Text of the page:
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Second to its people, data is one of the most powerful assets any company has, and this point becomes even more evident in merger and acquisition (M&A) deals. If you are running an organization and planning to undertake an M&A, how would you cope with it on the data level? You can struggle for accurate and reliable analytics in your organization, and this issue comes to the forefront when handling data from the two companies during an M&A deal. Complete integration often takes months or even years to accomplish, and you must take care of proper data integration throughout this period. 

Business Intelligence is one of the technologies that can help you handle tremendous amounts of information and turn it into fact-based business insights. We’ve talked to a financial expert who has been involved in M&A deals and knows the true value of BI in making them happen efficiently.

See the story behind the numbers 

More than eight in ten directors or higher executives at firms with at least 10 million dollars in revenue see data analytics as becoming increasingly important to M&As in the coming years. How can technology-driven data change deal-making? Instead of raw monotonous Excel tables with numbers, you get easy-to-read visualizations based on these tables and gain deeper insights into the company’s real story. 

For starters, whether you are buying or selling a company, you need to know its fair price. To do this, you have to consider a number of indicators that are pretty tricky to get right, such as P/E Ratio, EV/Sales, DCF (Discounted Cash Flow), Replacement cost, etc. High-quality merger and acquisition data analytics, enabled by a BI solution, empowers you with a business vision that eventually impacts the value of a deal. The influence of the technology will only increase in the coming future, so hop on the BI train before your competitors leave you behind.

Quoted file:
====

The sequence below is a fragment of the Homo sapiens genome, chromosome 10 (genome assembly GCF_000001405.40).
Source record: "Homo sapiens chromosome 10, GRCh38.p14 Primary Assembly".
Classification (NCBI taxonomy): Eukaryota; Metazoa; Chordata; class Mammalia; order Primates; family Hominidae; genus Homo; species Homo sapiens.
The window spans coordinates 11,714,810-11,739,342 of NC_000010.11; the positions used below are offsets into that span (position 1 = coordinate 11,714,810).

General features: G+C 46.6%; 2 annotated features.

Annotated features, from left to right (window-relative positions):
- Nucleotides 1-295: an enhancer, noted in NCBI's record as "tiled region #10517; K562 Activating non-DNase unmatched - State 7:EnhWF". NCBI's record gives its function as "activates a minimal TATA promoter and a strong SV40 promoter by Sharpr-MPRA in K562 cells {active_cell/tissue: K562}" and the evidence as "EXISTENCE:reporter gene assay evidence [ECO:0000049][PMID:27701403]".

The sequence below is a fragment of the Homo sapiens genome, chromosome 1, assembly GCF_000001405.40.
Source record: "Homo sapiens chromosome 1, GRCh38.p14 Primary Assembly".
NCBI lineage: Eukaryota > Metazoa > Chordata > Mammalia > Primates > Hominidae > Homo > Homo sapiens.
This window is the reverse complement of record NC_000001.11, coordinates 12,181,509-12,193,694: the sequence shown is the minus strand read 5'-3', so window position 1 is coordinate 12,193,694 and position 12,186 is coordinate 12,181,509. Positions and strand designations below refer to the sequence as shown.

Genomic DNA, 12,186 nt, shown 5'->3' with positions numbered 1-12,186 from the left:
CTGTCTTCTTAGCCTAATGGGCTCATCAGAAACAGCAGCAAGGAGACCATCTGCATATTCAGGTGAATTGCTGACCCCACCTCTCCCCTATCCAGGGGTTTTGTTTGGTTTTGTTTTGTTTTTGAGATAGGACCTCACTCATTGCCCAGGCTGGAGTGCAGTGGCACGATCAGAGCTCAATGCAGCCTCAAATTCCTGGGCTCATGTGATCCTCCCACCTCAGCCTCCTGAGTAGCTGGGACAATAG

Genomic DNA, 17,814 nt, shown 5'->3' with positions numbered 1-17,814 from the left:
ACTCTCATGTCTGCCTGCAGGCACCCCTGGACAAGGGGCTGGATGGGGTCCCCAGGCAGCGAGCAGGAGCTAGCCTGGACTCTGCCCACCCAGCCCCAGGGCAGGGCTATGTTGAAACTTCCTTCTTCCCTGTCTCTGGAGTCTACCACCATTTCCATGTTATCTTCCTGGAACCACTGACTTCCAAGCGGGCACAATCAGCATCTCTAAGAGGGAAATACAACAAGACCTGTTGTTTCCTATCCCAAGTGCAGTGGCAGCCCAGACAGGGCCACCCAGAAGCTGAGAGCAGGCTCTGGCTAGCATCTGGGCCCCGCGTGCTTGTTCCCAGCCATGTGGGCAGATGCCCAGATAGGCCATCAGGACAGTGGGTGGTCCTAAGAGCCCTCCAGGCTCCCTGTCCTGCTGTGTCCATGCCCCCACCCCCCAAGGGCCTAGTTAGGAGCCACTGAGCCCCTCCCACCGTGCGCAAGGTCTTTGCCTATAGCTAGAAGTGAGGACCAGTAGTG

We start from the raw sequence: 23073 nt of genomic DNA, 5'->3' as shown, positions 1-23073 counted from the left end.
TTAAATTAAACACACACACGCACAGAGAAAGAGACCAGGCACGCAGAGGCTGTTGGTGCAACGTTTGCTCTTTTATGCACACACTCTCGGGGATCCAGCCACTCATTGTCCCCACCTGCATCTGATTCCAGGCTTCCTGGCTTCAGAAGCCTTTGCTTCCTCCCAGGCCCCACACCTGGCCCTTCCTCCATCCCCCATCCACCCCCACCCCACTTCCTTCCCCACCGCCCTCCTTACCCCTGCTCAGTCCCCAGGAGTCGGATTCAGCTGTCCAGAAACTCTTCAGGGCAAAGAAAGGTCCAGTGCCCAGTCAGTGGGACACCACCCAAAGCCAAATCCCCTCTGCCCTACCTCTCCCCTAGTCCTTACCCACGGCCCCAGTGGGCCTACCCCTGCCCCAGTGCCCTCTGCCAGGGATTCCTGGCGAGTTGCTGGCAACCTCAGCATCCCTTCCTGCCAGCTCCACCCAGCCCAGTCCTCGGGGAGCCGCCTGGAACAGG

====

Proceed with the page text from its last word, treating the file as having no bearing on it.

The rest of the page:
Pre-deal stage

One of the crucial functions of BI in M&A is the mitigation of risks, such as overpaying or, even, being deceived by fraud. In the pre-deal stage, you investigate companies that might be a good fit for you. However, at this point, you only have access to the public data of the target company. 

By building revenue growth trends, analyzing profit margins, and identifying profit and loss outliers for the company you’re interested in against the overall industry situation over the past few years, you can identify whether the data is true. Such visualizations help bring to the surface what is easy to miss behind endless rows of numbers and uncover cases when someone cooks the books. You can identify whether the company’s financial reports reflect a fair view of its actual financial and operational situation as well as measure the company’s earnings quality.

Business Intelligence in M&A dashboard

The pre-deal stage includes due diligence and negotiations phases. Let’s investigate them in detail to see how Business Intelligence can provide comprehensive and valuable analytics for acquisitions or mergers.

Due diligence 

When organizations are just stepping into the M&A process, there’s the Chinese wall between them — both parties have access only to public data. But still, with a BI solution you can: 

  • Compare targeted companies and the profitability of deals regarding what new market segments or markets you can enter. 
  • Gather and analyze actual targeted companies’ employees’ skills to identify the most beneficial option for merging in terms of social capital.


At this stage, the Chinese wall is no longer as impregnable as it used to be at the due diligence phase. You can ask the targeted company for data that isn’t publicly available to protect yourself from a bubble deal. For instance, when you buy a company, you can request to see an aged receivables report and visualize this information with Power BI, Tableau, etc. to simplify and streamline its analysis. Knowing which payments are overdue (30/60/180, etc. days) is crucial as the more overdue the receivables are, the less chance of getting the money from the targeted company’s debtors is. In expert hands, BI helps to identify inconsistencies and cases related to data falsification.

Another example where a BI tool can be of much help is in identifying reversals of the sales revenue transactions registered in the previous financial periods.

 Business Intelligence In M&A

Beyond that, Business Intelligence for mergers and acquisitions allows you to analyze which employees you might lose. For instance, an automated BI solution can gather the information from the LinkedIn profiles of a targeted company’s employees. A dashboard graph based on such data can illustrate how many of them have recently updated their work experience and skills section or set an “open to work” status — most likely, these employees will leave the company. By combining information from profiles with KPI data on the dashboard, you’ll be able to identify key employees and monitor their readiness to leave the organization or stay.